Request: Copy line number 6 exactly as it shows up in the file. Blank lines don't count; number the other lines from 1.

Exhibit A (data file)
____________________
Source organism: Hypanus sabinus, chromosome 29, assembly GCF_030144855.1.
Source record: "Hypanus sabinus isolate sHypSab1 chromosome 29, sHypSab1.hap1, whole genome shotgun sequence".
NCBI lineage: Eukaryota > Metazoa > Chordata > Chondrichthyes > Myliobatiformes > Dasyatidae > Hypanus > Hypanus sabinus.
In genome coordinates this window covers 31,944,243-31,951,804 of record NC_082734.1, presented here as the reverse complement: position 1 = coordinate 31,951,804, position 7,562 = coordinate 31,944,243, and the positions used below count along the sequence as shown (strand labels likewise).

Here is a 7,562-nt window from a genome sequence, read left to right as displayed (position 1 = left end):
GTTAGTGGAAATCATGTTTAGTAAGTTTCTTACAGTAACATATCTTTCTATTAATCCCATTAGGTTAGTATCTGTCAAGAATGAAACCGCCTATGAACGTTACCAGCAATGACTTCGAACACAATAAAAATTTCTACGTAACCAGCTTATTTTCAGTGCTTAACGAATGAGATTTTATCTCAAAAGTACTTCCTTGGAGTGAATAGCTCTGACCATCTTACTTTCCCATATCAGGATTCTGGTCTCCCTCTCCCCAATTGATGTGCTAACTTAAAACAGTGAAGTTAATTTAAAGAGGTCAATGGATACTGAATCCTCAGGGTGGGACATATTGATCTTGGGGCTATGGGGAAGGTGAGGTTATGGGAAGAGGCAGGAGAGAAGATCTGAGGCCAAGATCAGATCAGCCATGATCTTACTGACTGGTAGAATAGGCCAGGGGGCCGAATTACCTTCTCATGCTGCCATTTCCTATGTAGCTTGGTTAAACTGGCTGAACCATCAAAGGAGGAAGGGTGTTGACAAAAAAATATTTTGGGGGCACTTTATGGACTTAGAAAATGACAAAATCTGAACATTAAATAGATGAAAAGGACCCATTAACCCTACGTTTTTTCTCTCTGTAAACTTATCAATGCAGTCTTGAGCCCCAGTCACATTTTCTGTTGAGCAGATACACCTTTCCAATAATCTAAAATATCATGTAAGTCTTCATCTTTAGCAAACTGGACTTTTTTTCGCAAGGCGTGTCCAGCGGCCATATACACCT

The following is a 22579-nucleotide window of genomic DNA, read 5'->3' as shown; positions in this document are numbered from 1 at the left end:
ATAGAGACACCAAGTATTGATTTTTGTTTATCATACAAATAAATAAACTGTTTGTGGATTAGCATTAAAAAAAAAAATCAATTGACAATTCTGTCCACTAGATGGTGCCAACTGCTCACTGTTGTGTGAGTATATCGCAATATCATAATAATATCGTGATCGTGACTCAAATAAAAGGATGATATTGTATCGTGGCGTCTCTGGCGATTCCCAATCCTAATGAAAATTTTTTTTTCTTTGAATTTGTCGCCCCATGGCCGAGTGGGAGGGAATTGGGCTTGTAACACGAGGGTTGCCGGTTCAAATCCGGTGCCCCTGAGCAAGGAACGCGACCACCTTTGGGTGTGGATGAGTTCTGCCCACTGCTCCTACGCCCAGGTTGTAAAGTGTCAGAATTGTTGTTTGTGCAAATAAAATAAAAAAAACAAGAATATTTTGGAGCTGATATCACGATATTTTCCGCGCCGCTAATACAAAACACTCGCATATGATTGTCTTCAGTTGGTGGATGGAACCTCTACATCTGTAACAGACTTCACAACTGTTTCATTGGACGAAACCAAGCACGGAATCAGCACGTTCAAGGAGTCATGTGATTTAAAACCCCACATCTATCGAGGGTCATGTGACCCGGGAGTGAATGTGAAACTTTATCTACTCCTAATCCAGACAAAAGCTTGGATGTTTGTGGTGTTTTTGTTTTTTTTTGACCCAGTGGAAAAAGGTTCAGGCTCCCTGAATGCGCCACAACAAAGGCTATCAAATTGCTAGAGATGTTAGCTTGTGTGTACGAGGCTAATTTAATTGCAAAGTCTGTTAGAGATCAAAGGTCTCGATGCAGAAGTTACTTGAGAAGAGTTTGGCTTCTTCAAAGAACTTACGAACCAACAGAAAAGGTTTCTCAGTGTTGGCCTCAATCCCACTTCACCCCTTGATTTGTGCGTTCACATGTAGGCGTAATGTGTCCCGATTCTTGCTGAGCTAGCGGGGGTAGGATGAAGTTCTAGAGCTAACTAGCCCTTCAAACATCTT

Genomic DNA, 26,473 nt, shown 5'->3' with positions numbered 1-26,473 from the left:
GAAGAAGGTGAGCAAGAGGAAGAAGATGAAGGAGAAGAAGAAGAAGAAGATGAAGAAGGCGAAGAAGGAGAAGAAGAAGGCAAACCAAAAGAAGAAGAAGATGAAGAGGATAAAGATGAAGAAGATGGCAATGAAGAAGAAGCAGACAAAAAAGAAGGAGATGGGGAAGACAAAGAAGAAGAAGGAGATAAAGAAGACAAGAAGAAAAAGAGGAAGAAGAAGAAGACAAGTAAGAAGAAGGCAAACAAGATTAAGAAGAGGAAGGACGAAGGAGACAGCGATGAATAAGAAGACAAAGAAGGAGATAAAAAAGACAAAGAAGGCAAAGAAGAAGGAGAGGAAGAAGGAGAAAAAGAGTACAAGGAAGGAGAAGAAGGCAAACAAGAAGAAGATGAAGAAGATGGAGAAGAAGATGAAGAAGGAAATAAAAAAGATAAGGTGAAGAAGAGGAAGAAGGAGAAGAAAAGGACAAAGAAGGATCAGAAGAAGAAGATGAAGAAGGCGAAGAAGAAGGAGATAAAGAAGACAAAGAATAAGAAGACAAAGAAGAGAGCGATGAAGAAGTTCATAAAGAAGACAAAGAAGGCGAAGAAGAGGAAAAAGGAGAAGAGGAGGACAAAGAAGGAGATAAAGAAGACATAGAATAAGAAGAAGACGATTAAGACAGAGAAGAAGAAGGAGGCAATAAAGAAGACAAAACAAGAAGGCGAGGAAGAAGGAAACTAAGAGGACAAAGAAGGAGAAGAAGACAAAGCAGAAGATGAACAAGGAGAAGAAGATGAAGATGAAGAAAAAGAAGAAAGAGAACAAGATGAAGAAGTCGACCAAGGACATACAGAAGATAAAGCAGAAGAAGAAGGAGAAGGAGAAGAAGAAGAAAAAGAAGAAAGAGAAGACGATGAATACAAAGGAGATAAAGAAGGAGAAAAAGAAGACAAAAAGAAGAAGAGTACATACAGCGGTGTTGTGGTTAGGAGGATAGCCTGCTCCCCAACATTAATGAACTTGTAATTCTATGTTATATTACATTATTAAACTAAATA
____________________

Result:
GTTAGTGGAAATCATGTTTAGTAAGTTTCTTACAGTAACATATCTTTCTATTAATCCCATTAGGTTAGTATCTGTCAAGAATGAAACCGCCTATGAACGTTACCAGCAATGACTTCGAACACAATAAAAATTTCTACGTAACCAGCTTATTTTCAGTGCTTAACGAATGAGATTTTATCTCAAAAGTACTTCCTTGGAGTGAATAGCTCTGACCATCTTACTTTCCCATATCAGGATTCTGGTCTCCCTCTCCCCAATTGATGTGCTAACTTAAAACAGTGAAGTTAATTTAAAGAGGTCAATGGATACTGAATCCTCAGGGTGGGACATATTGATCTTGGGGCTATGGGGAAGGTGAGGTTATGGGAAGAGGCAGGAGAGAAGATCTGAGGCCAAGATCAGATCAGCCATGATCTTACTGACTGGTAGAATAGGCCAGGGGGCCGAATTACCTTCTCATGCTGCCATTTCCTATGTAGCTTGGTTAAACTGGCTGAACCATCAAAGGAGGAAGGGTGTTGACAAAAAAATATTTTGGGGGCACTTTATGGACTTAGAAAATGACAAAATCTGAACATTAAATAGATGAAAAGGACCCATTAACCCTACGTTTTTTCTCTCTGTAAACTTATCAATGCAGTCTTGAGCCCCAGTCACATTTTCTGTTGAGCAGATACACCTTTCCAATAATCTAAAATATCATGTAAGTCTTCATCTTTAGCAAACTGGACTTTTTTTCGCAAGGCGTGTCCAGCGGCCATATACACCT